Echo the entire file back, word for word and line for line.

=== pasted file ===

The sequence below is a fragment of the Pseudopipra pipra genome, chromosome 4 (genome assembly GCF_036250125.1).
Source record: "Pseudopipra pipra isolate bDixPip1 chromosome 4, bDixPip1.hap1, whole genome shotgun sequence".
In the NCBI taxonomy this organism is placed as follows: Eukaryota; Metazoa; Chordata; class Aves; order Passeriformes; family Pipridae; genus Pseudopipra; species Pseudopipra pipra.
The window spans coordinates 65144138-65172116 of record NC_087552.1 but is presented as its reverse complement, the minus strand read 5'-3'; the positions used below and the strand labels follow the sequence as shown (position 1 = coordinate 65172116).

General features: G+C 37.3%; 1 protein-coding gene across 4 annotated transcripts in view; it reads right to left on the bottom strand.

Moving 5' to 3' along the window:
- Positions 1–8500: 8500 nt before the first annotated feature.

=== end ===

The sequence below is a fragment of the Pseudopipra pipra genome, chromosome 4 (genome assembly GCF_036250125.1).
Source record: "Pseudopipra pipra isolate bDixPip1 chromosome 4, bDixPip1.hap1, whole genome shotgun sequence".
In the NCBI taxonomy this organism is placed as follows: Eukaryota; Metazoa; Chordata; class Aves; order Passeriformes; family Pipridae; genus Pseudopipra; species Pseudopipra pipra.
The window spans coordinates 65144138-65172116 of record NC_087552.1 but is presented as its reverse complement, the minus strand read 5'-3'; the positions used below and the strand labels follow the sequence as shown (position 1 = coordinate 65172116).

General features: G+C 37.3%; 1 protein-coding gene across 4 annotated transcripts in view; it reads right to left on the bottom strand.

Moving 5' to 3' along the window:
- Positions 1–8500: 8500 nt before the first annotated feature.